Where Addiction Meets Your Brain

The Neurobiology of Addiction

Buprenorphine, Methadone and Opiate Replacement Therapy

Part 1: Lessons From History

One of the more controversial issues in addiction medicine is the practice of opiate replacement therapy or ORT. I think it is important to understand the history of ORT if we are to begin to understand how it should or should not be used.

It did not take human beings long to figure out that there is money and power in opiates. The poppy was known four thousand years ago in Mesopotamia as the “joy plant.” Opium eventually found its way around the world, and by the time there were trade routes, opium became a cash cow for the nations that could import and export it. The European nations created new markets for opiates and while actual slavery was in existence, new “slaves” were being created to maintain the opium trade. (The root word for addiction is the Latin work “addictus” which translates “slave".)

The opium wars of the nineteenth century in China were about Britain and other first world countries being able to have ports through which opium could be exchanged for money. China wanted the opium outlawed because it was bringing so many Chinese to poverty and misery, but Britain wanted the money to flow. So the first “war on drugs” actually was fought about 150 years ago resulting in Britain maintaining control of Hong Kong.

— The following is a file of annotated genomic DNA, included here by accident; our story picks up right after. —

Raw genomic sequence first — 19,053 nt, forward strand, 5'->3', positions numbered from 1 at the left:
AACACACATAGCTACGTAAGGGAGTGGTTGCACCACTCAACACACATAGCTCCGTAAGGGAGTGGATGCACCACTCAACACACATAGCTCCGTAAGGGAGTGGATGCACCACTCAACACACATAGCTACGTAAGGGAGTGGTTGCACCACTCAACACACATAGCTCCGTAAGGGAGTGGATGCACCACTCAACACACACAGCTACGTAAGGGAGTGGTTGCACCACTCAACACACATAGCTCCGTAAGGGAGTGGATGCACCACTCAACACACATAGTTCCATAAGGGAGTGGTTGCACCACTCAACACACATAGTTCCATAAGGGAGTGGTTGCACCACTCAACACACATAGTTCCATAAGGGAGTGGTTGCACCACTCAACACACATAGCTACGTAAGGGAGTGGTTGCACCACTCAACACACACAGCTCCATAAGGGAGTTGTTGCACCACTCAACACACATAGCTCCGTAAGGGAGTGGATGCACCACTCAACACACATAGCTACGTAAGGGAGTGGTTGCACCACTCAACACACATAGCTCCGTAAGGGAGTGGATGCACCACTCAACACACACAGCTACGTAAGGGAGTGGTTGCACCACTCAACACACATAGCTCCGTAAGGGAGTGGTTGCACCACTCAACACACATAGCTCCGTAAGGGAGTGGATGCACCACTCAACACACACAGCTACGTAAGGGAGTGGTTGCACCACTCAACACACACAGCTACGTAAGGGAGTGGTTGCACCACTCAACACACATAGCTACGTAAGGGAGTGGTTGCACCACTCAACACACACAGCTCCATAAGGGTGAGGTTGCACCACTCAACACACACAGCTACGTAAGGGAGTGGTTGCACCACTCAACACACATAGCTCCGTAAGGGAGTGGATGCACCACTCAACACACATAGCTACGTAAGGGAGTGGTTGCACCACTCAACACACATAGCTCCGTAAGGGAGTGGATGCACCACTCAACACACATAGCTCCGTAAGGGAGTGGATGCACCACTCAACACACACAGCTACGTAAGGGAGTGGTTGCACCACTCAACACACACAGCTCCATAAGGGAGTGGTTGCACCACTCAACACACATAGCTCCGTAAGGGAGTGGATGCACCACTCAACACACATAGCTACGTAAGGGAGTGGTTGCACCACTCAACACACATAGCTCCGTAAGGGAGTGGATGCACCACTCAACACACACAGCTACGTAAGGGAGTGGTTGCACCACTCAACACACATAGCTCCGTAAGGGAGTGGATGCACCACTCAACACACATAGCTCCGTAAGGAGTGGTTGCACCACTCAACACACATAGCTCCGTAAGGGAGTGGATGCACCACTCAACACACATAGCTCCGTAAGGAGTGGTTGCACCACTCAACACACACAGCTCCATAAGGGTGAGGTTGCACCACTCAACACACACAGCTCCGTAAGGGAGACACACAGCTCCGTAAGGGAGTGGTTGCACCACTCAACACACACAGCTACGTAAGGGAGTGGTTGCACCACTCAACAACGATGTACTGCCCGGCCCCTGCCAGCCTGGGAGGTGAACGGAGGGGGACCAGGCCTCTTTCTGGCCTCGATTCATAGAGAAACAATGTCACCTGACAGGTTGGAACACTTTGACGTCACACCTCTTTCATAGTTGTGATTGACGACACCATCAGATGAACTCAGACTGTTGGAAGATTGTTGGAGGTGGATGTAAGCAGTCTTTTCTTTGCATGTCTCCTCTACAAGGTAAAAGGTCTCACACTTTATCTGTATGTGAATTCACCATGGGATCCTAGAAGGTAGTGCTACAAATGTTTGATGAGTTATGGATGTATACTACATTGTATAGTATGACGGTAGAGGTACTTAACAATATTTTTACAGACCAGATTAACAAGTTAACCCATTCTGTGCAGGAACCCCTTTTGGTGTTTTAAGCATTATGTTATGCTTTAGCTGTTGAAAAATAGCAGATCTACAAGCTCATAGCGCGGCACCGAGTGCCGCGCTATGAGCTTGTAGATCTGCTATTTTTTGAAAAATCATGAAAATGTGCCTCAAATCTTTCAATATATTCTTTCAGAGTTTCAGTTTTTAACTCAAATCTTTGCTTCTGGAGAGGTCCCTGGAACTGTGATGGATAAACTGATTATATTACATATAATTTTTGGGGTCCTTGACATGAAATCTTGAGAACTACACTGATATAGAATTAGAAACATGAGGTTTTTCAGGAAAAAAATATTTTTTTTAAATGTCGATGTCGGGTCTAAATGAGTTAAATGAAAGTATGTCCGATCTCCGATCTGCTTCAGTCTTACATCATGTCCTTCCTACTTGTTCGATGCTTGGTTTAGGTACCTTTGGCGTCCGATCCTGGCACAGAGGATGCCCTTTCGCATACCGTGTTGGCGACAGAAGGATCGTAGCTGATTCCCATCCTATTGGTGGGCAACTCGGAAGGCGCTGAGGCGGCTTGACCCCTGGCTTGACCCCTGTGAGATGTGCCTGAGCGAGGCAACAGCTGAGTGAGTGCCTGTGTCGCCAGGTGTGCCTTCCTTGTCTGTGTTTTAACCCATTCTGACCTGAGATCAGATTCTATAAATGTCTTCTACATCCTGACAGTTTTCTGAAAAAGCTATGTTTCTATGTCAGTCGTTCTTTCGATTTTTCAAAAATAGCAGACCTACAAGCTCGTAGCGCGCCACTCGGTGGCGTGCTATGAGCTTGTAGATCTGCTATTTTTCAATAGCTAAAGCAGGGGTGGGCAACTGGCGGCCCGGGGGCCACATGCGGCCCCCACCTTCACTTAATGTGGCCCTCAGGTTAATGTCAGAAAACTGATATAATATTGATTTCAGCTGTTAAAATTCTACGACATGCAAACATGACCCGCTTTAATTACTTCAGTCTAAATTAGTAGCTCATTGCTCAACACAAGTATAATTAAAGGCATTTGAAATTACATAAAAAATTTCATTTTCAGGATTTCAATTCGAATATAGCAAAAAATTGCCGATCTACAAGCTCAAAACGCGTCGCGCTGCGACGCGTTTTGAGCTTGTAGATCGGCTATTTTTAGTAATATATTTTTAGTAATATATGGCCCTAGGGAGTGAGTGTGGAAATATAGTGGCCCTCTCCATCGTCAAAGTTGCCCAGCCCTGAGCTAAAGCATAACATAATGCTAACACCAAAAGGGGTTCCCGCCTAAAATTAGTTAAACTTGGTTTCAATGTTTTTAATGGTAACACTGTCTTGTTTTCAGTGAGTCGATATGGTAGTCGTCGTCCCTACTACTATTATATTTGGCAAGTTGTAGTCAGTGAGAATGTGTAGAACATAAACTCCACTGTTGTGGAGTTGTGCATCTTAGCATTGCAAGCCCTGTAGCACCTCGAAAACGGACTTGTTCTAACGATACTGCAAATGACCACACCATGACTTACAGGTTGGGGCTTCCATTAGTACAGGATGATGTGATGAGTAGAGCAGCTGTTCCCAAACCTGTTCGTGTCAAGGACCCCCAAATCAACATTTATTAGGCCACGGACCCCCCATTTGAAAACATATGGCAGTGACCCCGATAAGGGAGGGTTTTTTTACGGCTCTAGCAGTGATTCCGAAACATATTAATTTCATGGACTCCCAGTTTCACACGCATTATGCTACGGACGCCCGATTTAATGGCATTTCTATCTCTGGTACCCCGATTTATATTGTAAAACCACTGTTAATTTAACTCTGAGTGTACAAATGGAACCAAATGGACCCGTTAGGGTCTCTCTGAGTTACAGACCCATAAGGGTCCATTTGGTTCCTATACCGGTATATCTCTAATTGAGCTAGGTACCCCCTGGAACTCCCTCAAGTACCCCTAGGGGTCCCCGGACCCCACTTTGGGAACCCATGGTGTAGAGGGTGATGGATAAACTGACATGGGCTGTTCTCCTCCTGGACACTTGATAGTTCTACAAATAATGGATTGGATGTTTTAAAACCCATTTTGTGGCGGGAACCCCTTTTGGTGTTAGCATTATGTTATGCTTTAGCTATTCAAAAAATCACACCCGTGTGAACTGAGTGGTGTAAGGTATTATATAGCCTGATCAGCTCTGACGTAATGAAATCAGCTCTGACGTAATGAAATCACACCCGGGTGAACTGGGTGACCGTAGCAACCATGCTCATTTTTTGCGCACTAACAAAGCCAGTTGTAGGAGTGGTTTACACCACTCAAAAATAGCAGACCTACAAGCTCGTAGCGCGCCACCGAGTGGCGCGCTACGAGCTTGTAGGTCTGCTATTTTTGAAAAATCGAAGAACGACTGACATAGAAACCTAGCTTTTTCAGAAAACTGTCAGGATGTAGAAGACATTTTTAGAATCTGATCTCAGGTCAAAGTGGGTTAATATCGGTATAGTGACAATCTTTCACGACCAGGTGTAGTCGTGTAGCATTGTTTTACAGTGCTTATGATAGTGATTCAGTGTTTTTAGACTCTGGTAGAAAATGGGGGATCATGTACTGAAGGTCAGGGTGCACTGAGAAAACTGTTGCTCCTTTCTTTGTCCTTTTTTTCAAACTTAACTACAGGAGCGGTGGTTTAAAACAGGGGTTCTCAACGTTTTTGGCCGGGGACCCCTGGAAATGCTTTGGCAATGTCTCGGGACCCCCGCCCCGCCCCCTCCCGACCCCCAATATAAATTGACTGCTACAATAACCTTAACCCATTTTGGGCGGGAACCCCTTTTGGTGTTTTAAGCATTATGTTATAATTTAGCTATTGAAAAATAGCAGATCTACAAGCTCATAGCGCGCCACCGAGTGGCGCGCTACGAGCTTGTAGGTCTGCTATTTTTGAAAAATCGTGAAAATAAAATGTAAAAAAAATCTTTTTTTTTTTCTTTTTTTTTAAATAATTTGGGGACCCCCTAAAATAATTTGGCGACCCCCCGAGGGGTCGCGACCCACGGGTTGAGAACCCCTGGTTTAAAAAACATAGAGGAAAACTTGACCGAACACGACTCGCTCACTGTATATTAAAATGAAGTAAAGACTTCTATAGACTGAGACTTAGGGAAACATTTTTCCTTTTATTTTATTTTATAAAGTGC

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Around the same time, it was discovered that opium could be dissolved in alcohol since it was not soluble in water, and the compound named laudanum was produced in Europe. Morphine was also synthesized at this time. Laudanum and morphine were big hits in the medical world in the nineteenth century. Whatever your ailment, morphine, laudanum and cocaine were medicines almost guaranteed to help you feel better.

During the Civil War in the US, war casualties that survived death were given opiates. Patients of all kinds with practically any ailment were candidates for opiates. By the time the twentieth century rolled around, there were substantial numbers of people addicted to opiates in the US. However, since opiates were legal, there were numbers of opiate clinics that would maintain individuals on opiates. No problem.

Enter the governments of the world as there is a movement internationally to restrict the opium trade. The response of the US and the Progressives under Woodrow Wilson’ was to pass the Harrison Act of 1914, which was the first “tax and regulate” law of opiates. The unintended consequences of this law were vast and complicated. We continue to live and die with this law and its regulations today. The most important consequence, in my opinion, is that, like prohibition of alcohol, opiates went “underground,” creating a new class of addict/criminal that has cost society billions of dollars in law enforcement, incarceration, illegal activities and cartel formation and not the least of which is suffering for addicts who are pawns in a much larger game.

In the next installment, I will discuss what has happened over the twentieth century and what the pros and cons of ORT look like.

Joseph Troncale, M.D. FASAM, has been working in addiction medicine for 20 years. He is the Medical Director of the Retreat.
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